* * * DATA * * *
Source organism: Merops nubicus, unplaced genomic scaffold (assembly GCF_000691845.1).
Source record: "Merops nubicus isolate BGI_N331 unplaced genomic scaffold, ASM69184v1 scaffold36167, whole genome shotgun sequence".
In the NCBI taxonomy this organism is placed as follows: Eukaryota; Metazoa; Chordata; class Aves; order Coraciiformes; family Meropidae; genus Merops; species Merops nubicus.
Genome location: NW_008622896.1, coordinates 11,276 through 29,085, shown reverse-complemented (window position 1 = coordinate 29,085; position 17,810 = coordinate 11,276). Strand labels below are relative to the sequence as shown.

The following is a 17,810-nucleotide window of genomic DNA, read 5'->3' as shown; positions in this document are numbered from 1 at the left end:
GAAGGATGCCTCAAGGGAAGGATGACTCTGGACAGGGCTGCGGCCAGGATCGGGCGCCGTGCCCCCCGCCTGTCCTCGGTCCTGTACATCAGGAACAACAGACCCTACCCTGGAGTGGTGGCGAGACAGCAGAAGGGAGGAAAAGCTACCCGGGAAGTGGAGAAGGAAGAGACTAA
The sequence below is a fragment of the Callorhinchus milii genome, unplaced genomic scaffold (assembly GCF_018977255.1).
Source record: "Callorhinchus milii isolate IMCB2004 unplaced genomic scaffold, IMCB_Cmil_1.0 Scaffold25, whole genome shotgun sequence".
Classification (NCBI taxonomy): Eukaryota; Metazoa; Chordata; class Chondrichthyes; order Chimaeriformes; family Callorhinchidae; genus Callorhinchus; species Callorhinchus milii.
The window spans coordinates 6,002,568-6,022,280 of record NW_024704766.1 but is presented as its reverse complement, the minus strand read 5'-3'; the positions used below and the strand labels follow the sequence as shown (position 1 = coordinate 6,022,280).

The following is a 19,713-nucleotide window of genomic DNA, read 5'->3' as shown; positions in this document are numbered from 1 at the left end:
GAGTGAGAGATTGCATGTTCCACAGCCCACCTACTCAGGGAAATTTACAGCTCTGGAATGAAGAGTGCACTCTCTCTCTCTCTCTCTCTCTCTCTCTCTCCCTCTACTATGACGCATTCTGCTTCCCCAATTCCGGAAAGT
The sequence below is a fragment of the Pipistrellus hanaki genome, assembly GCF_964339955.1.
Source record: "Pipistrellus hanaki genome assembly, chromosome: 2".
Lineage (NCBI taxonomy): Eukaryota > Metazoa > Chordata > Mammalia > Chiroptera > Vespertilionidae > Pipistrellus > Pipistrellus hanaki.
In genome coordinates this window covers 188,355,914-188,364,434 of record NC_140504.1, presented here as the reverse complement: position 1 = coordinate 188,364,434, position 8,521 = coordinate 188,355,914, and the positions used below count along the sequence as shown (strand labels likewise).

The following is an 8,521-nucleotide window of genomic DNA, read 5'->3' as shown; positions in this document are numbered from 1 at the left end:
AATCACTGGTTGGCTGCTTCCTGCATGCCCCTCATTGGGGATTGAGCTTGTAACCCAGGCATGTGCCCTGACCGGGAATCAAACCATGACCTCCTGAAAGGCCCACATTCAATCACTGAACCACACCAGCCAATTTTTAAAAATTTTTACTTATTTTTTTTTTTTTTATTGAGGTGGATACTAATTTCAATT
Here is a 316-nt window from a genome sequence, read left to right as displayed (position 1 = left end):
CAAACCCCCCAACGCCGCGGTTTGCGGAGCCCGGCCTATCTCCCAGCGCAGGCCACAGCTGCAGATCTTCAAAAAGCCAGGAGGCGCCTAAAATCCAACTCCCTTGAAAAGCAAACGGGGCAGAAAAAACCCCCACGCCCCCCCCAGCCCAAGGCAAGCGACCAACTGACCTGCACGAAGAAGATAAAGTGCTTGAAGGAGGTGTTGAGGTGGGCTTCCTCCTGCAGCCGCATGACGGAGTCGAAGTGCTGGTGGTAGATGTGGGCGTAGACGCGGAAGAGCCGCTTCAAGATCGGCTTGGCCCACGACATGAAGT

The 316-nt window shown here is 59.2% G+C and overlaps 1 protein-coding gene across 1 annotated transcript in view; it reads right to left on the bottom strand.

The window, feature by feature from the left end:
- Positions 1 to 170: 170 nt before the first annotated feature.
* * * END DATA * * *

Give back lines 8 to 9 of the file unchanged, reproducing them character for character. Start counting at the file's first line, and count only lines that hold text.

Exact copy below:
Source record: "Callorhinchus milii isolate IMCB2004 unplaced genomic scaffold, IMCB_Cmil_1.0 Scaffold25, whole genome shotgun sequence".
Classification (NCBI taxonomy): Eukaryota; Metazoa; Chordata; class Chondrichthyes; order Chimaeriformes; family Callorhinchidae; genus Callorhinchus; species Callorhinchus milii.